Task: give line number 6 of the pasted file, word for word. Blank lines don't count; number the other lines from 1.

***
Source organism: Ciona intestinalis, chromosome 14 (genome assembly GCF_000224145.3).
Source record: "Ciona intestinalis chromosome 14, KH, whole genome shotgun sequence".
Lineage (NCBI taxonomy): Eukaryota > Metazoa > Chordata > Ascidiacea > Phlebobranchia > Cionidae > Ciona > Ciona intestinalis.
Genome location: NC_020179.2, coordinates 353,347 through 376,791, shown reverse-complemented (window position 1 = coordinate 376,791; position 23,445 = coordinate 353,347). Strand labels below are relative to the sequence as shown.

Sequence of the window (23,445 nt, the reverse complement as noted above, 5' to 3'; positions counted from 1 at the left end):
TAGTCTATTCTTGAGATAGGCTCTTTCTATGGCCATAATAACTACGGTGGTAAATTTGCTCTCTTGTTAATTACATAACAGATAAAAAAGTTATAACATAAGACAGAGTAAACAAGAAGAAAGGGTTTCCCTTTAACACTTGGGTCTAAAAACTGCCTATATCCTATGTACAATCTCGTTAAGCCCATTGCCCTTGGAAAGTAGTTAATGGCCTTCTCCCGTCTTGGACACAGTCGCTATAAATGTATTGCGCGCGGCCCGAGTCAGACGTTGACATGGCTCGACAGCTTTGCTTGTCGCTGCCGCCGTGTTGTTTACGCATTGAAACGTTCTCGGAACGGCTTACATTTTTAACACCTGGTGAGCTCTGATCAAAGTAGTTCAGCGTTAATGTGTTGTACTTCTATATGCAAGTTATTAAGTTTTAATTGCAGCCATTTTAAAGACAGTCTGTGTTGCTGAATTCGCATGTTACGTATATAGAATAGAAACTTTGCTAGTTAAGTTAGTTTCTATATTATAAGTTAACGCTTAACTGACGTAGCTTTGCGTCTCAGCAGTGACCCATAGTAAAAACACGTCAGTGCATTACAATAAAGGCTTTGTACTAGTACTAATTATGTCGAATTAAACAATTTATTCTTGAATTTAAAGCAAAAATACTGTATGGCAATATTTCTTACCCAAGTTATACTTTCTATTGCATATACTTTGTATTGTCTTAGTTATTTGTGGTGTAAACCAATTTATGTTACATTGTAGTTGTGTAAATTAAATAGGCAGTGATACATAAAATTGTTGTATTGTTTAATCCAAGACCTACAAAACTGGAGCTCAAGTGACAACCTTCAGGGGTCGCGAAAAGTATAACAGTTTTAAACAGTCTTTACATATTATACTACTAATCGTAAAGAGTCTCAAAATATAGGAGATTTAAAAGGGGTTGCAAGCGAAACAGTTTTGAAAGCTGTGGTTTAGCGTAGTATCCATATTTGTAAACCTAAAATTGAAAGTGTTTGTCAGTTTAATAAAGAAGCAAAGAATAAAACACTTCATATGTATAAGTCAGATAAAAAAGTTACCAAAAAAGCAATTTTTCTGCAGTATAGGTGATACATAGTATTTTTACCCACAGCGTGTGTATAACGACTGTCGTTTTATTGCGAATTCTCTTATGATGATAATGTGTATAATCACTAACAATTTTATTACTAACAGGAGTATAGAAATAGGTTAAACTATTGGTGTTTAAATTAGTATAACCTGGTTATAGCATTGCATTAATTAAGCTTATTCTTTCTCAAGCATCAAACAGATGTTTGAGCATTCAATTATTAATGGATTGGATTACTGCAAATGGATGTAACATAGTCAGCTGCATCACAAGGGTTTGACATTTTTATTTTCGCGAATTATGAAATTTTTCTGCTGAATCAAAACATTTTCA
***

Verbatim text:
TAGTCTATTCTTGAGATAGGCTCTTTCTATGGCCATAATAACTACGGTGGTAAATTTGCTCTCTTGTTAATTACATAACAGATAAAAAAGTTATAACATAAGACAGAGTAAACAAGAAGAAAGGGTTTCCCTTTAACACTTGGGTCTAAAAACTGCCTATATCCTATGTACAATCTCGTTAAGCCCATTGCCCTTGGAAAGTAGTTAATGGCCTTCTCCCGTCTTGGACACAGTCGCTATAAATGTATTGCGCGCGGCCCGAGTCAGACGTTGACATGGCTCGACAGCTTTGCTTGTCGCTGCCGCCGTGTTGTTTACGCATTGAAACGTTCTCGGAACGGCTTACATTTTTAACACCTGGTGAGCTCTGATCAAAGTAGTTCAGCGTTAATGTGTTGTACTTCTATATGCAAGTTATTAAGTTTTAATTGCAGCCATTTTAAAGACAGTCTGTGTTGCTGAATTCGCATGTTACGTATATAGAATAGAAACTTTGCTAGTTAAGTTAGTTTCTATATTATAAGTTAACGCTTAACTGACGTAGCTTTGCGTCTCAGCAGTGACCCATAGTAAAAACACGTCAGTGCATTACAATAAAGGCTTTGTACTAGTACTAATTATGTCGAATTAAACAATTTATTCTTGAATTTAAAGCAAAAATACTGTATGGCAATATTTCTTACCCAAGTTATACTTTCTATTGCATATACTTTGTATTGTCTTAGTTATTTGTGGTGTAAACCAATTTATGTTACATTGTAGTTGTGTAAATTAAATAGGCAGTGATACATAAAATTGTTGTATTGTTTAATCCAAGACCTACAAAACTGGAGCTCAAGTGACAACCTTCAGGGGTCGCGAAAAGTATAACAGTTTTAAACAGTCTTTACATATTATACTACTAATCGTAAAGAGTCTCAAAATATAGGAGATTTAAAAGGGGTTGCAAGCGAAACAGTTTTGAAAGCTGTGGTTTAGCGTAGTATCCATATTTGTAAACCTAAAATTGAAAGTGTTTGTCAGTTTAATAAAGAAGCAAAGAATAAAACACTTCATATGTATAAGTCAGATAAAAAAGTTACCAAAAAAGCAATTTTTCTGCAGTATAGGTGATACATAGTATTTTTACCCACAGCGTGTGTATAACGACTGTCGTTTTATTGCGAATTCTCTTATGATGATAATGTGTATAATCACTAACAATTTTATTACTAACAGGAGTATAGAAATAGGTTAAACTATTGGTGTTTAAATTAGTATAACCTGGTTATAGCATTGCATTAATTAAGCTTATTCTTTCTCAAGCATCAAACAGATGTTTGAGCATTCAATTATTAATGGATTGGATTACTGCAAATGGATGTAACATAGTCAGCTGCATCACAAGGGTTTGACATTTTTATTTTCGCGAATTATGAAATTTTTCTGCTGAATCAAAACATTTTCA